Seemaraja Review: A typical Sivakarthikeyan style entertainer

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Seemaraja Review: A typical Sivakarthikeyan style entertainer

After the success of Varuthapadatha Vaalibar Sangam and Rajini Murugan, Sivakarthikeyan and director Ponram are back with another rural based entertainer, Seemaraja. So is it a hat-trick of hits for the combo? Read to know more.

Seemaraja is a typical Sivakarthikeyan style film with every single commercial ingredient that a commoner expects to watch in his film. There is comedy, action, sentiments and colorful dance numbers. But are they in the recent proportions is the question.

The plot kicks off by showing the rivalry between two villages – Singampatty and Puliyampatty. Singampatty’s Seemaraja is the only heir of the royal family. Puiyampatty’s Karikkada Kannan and his wife have a long standing enmity with the royal family. This rivalry between the two families affect the villagers. What happens when Seemaraja falls in love with Kannan’s daughter and how the former manages to overcomes all these problems forms the rest of the plot.

Sivakarthikeyan as Seemaraja does whatever a typical Tamil cinema hero can. He gets a mass intro fight scene which is then followed by the customary hero-glorification song. He falls in love with a girl at first sight and then immediately comes another song. He then tries all possible ways to ‘win’ over her, which includes a few more songs.

Meanwhile, Seemaraja continues to fight for his village and the farmers. After his father’s death, he is crowned as the king. From his grandfather, he comes to know about the rich history of his royal family and how his ancestors protected their kingdom from foreign invaders. A ‘Baahubali’ like track comes out of nowhere. The relevance of this episode is questionable. But as they say, all’s well that ends well. Somehow, the plot is dragged down to a godown fight where the hero eventually wins.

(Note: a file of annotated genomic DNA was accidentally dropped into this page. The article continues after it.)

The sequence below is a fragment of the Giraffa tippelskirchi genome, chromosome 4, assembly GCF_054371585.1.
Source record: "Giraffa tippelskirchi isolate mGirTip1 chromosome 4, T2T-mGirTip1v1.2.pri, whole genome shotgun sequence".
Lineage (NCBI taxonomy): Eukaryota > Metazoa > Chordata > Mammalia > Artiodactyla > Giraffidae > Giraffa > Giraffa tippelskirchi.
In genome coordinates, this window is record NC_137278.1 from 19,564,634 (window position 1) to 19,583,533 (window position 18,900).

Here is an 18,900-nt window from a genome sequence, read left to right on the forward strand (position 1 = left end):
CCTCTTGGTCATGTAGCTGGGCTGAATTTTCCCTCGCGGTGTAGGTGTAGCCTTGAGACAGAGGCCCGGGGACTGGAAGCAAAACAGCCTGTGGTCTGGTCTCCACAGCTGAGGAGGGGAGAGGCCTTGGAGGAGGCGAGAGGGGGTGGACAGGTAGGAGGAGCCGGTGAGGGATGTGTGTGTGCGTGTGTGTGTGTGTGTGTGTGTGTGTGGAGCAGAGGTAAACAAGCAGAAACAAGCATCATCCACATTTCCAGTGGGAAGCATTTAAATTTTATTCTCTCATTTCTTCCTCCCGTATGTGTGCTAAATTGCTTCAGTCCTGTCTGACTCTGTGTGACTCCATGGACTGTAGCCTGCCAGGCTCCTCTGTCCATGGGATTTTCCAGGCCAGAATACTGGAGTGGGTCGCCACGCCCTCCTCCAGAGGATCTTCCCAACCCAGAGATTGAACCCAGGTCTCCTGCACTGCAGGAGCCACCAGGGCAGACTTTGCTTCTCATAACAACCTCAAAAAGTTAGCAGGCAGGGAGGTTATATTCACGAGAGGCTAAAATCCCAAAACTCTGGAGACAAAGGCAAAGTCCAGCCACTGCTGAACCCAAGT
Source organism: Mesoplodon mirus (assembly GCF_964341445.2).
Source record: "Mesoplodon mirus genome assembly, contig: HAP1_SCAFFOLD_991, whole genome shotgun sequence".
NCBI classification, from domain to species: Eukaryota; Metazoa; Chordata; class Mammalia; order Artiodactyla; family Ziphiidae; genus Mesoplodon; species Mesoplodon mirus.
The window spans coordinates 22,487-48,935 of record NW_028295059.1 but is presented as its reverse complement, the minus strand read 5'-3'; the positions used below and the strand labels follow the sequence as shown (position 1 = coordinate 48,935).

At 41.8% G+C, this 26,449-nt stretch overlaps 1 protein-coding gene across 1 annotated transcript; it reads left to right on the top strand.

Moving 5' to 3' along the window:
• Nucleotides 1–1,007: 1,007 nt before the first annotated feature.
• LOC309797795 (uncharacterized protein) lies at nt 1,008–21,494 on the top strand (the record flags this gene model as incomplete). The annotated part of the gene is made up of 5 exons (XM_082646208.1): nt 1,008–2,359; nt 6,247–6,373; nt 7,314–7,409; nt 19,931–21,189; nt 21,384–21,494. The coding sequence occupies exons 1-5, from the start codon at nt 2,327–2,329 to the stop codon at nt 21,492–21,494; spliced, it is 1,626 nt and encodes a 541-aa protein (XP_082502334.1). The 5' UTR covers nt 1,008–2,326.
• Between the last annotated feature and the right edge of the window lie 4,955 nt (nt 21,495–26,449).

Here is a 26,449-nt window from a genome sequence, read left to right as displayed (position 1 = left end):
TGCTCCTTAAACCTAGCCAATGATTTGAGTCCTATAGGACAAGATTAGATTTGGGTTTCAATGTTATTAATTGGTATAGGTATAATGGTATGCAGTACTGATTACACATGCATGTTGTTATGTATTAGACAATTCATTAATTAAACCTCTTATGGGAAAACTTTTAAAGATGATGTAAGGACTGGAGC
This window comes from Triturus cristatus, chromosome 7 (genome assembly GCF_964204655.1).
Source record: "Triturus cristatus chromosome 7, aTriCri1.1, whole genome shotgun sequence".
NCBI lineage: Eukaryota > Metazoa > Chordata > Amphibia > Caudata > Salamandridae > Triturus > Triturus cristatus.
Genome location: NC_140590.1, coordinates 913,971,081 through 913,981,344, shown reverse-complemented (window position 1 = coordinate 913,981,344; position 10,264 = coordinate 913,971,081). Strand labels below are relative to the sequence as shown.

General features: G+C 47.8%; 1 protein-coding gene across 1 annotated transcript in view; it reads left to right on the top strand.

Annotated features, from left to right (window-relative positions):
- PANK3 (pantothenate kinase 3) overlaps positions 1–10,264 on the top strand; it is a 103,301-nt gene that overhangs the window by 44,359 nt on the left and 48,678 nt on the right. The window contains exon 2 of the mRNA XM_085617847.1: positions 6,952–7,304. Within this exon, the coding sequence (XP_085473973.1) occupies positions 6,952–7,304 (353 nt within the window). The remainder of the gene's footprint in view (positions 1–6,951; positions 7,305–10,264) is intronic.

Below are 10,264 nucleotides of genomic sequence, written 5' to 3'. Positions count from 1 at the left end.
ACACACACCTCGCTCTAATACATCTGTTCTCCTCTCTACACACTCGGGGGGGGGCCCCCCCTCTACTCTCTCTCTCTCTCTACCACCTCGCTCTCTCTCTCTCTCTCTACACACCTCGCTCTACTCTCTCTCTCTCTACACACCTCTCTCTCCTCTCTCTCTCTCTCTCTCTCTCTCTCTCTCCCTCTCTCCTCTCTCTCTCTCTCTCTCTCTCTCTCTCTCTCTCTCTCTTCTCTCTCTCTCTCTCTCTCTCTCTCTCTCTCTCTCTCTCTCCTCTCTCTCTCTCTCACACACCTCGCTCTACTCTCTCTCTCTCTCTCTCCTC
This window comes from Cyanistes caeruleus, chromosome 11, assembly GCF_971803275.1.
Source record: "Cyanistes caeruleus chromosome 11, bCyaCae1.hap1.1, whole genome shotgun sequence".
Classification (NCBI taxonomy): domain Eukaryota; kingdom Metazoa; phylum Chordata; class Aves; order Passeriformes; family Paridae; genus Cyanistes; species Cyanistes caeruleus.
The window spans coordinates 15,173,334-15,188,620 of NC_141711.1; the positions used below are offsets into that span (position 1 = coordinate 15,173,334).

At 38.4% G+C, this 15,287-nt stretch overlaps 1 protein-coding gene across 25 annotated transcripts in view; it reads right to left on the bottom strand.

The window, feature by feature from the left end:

For a change, Samantha, as the female lead, gets something to perform. The actress had trained in Tamil Nadu’s traditional martial arts form Silambam and those portions have come out well. Soori as the sidekick is a huge let down with his bland and repeated comedy numbers. Lal and Simran play the antagonists in the movie. All they had to do was to put up a brooding face, shout loudly and act negative.

Seemaraja is a film that doesn’t offer anything new but a commoner might still find it entertaining. It is expected to click among the rural masses of Tamil Nadu.

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